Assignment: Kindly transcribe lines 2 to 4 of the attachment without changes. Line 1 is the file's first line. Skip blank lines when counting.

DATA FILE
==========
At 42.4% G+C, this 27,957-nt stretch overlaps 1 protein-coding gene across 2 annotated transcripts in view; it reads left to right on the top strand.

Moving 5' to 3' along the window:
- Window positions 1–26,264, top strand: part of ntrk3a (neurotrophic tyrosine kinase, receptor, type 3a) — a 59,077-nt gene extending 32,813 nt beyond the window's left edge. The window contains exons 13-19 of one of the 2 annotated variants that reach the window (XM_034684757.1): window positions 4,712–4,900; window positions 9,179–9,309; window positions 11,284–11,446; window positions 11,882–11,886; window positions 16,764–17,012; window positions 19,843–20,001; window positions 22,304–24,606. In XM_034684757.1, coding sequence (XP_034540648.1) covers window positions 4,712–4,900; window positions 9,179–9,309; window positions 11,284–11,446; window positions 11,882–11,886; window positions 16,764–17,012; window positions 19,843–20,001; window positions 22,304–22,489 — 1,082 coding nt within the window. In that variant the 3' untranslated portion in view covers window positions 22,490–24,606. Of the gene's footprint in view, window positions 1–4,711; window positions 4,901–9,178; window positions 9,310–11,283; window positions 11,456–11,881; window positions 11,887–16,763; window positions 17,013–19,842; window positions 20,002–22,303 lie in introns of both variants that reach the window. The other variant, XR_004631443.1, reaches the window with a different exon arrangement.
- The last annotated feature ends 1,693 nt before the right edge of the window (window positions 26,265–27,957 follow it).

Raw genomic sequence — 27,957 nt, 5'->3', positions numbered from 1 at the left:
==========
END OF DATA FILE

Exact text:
Moving 5' to 3' along the window:
- Window positions 1–26,264, top strand: part of ntrk3a (neurotrophic tyrosine kinase, receptor, type 3a) — a 59,077-nt gene extending 32,813 nt beyond the window's left edge. The window contains exons 13-19 of one of the 2 annotated variants that reach the window (XM_034684757.1): window positions 4,712–4,900; window positions 9,179–9,309; window positions 11,284–11,446; window positions 11,882–11,886; window positions 16,764–17,012; window positions 19,843–20,001; window positions 22,304–24,606. In XM_034684757.1, coding sequence (XP_034540648.1) covers window positions 4,712–4,900; window positions 9,179–9,309; window positions 11,284–11,446; window positions 11,882–11,886; window positions 16,764–17,012; window positions 19,843–20,001; window positions 22,304–22,489 — 1,082 coding nt within the window. In that variant the 3' untranslated portion in view covers window positions 22,490–24,606. Of the gene's footprint in view, window positions 1–4,711; window positions 4,901–9,178; window positions 9,310–11,283; window positions 11,456–11,881; window positions 11,887–16,763; window positions 17,013–19,842; window positions 20,002–22,303 lie in introns of both variants that reach the window. The other variant, XR_004631443.1, reaches the window with a different exon arrangement.
- The last annotated feature ends 1,693 nt before the right edge of the window (window positions 26,265–27,957 follow it).